We did the pacifier because both of my sisters were major thumb suckers and it took them years and years to break the habit, well into their elementary school years. I wanted an option that could be used when he was little and sucking did serve an important purpose, but then could be taken away as he reached the toddler stage so that we did not have problems breaking him of the habit. Additionally, it was really important for me to be able to leave him with other people for date night away with hubby and if his only source of comfort was my breast, that would have been a challenge.

    • Lex permalink
      15 January 2013 8:53 PM

      Ya. In the weeks that I held out against the pacifier, he started to suck on his fist and then his thumb. Wasn’t excited about that.

      Never heard about cutting the tip off, but three people today have mentioned that. Interesting strategy. Thanks for the insight!

  3. 15 January 2013 8:14 PM

    I can not comment on this too much for the fact that neither of my boys would even take the nuks. But I know several people who breastfeed and use nuks and they have no problems. It has been shown to help reduce the risk of SIDS and we use it in the hospital to help calm the baby for procedures and such. It really becomes a decision of what you prefer. If my boys would have taken the nuk I would have given it to them.

    • Lex permalink
      15 January 2013 8:56 PM

      We had on our birth plan that we didn’t want him to have a pacifier, but when Natasha (pretty sure that’s her name) came to get him for his circumcision, she just told us he was going to get one during the procedure. Didn’t ask. Just informed. And we figured that meant it was pretty serious. 🙂 What kind of pacifiers do you use in the hospital? Any particular reason you use those over the rest?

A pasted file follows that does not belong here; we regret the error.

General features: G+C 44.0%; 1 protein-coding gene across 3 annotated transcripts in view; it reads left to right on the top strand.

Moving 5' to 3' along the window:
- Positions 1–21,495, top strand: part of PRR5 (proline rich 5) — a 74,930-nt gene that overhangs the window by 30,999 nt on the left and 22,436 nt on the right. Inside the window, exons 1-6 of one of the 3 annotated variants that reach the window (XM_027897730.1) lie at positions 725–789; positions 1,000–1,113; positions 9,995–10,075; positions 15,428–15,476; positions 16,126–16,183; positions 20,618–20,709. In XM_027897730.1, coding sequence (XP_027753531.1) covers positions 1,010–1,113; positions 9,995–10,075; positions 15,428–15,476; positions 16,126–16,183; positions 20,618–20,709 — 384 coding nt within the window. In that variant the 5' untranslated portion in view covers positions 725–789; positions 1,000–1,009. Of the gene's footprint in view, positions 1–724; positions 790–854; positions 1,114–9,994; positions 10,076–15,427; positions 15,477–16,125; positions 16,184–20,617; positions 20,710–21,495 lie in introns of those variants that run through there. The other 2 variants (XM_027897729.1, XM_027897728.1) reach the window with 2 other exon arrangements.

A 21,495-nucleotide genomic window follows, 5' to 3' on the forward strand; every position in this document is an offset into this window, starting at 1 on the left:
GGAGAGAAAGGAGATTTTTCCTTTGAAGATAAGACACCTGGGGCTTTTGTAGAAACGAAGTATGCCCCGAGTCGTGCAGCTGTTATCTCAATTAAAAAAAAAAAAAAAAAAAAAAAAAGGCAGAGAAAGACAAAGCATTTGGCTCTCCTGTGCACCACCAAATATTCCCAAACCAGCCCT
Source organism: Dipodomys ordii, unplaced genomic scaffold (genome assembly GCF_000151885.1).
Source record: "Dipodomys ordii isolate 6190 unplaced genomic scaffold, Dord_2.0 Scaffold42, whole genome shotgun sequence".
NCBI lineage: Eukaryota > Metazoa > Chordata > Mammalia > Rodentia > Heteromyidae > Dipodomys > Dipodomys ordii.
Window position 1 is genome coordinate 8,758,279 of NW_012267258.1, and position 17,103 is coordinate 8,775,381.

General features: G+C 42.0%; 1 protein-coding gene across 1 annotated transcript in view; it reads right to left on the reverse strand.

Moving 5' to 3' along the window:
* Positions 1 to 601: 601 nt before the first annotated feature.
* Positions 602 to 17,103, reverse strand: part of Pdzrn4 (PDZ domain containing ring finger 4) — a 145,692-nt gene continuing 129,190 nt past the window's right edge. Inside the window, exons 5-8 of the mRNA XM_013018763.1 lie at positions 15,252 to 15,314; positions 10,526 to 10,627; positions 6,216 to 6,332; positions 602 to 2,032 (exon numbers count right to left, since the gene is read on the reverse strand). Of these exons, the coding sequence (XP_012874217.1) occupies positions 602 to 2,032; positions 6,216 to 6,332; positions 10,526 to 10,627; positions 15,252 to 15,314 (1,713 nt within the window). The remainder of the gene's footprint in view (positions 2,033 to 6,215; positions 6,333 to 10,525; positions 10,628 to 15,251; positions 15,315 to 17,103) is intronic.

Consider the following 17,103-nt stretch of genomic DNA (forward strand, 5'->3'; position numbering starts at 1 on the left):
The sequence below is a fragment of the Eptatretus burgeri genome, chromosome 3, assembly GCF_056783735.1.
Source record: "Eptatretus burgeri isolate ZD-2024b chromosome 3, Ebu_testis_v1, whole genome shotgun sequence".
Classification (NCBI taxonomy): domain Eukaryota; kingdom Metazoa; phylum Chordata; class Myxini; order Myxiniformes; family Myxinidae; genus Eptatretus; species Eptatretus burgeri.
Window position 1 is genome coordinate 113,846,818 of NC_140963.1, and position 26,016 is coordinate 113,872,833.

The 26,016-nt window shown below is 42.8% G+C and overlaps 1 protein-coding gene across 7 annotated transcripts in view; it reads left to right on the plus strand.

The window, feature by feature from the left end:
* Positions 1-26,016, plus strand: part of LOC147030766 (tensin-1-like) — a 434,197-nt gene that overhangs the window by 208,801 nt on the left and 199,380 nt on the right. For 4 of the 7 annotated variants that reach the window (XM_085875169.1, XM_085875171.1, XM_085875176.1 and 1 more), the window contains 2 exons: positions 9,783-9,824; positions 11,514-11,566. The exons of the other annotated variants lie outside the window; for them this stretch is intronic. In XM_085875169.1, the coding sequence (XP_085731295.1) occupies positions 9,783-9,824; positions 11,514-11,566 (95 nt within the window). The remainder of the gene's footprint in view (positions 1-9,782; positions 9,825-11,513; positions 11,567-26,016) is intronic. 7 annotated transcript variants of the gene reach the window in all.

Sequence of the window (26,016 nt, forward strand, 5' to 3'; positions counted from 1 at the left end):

4. Crystal Tolentino permalink
    15 January 2013 9:22 PM

    Hi Lex,
    I am pro-pacifiers:) All four of my kids used them and I nursed them all. I had no issues with nursing and using the pacifier and going to the bottle when it was time to go back to work. The pacifier keep my lil ones quite and relaxed and help them sleep. All four also came to a point where they did not want it anymore and just throw it. That was at the age of 2-6 months. From Krystyna to Elyssa and with all the different pacifiers out in the market I thought the Gumdrop made by Hawaii Medical were the coolest and best ones on the market. This pacifier was given at the hospital where Elyssa was born and I ordered a fee on eBay for reserves. Google it. My kids did not suck their thumb. Nico for comfort other than the pacifier loved playing with the pointy ends of blankets with his and Elyssa had her teddy I gave her when she was born and Cecilia loved the colored cloth diapers she used as a “towee”. Those were all more as their security item though. Ummm.. Oh Nico loved to listen to classical music.. That seemed to calm him at times without his pacifier while laying in his bouncer. Hope this helps!! Welcome to motherhood.

    • Lex permalink
      15 January 2013 10:19 PM

      Thanks! We have one cheap-o pacifier that I got at a shower and kept, “just in case.” I’m thinking if we’re going to actually use one, I should look into getting a good one (if there is such a thing). I’ll look into those Gumdrop ones. 🙂

  5. 22 January 2013 6:20 PM

    I’ve used pacifiers (or soothers, as we call them in Canada) and I don’t regret it! 🙂 They are so nice to have when you need to calm your baby – in the vehicle, in public, for naps & night time, etc. We mostly decided to only use soothers for sleeping and not for awake time, also not wanting to have kids walking around with it in their mouth all the time. We weaned them from needing it at night time around a year and a half, which wasn’t too difficult, and honestly, didn’t wean them from it for nap time until they no longer napped. 🙂 I’ve had no problems with nipple confusion and have also heard that they have a need to suck and that it can help with SIDS. As for other things we’ve used for comfort – we play white noise in their rooms for naps & night time, and my youngest has grown to like his blankies. We also swaddled our babies for sleeping for as long as we possibly could. 🙂 But I love soothers – they are a life saver!!

    • Lex permalink
      23 January 2013 8:48 AM

      Thanks! We definitely do the swaddling thing too, although he only seems to be okay with it about half of the time. 🙂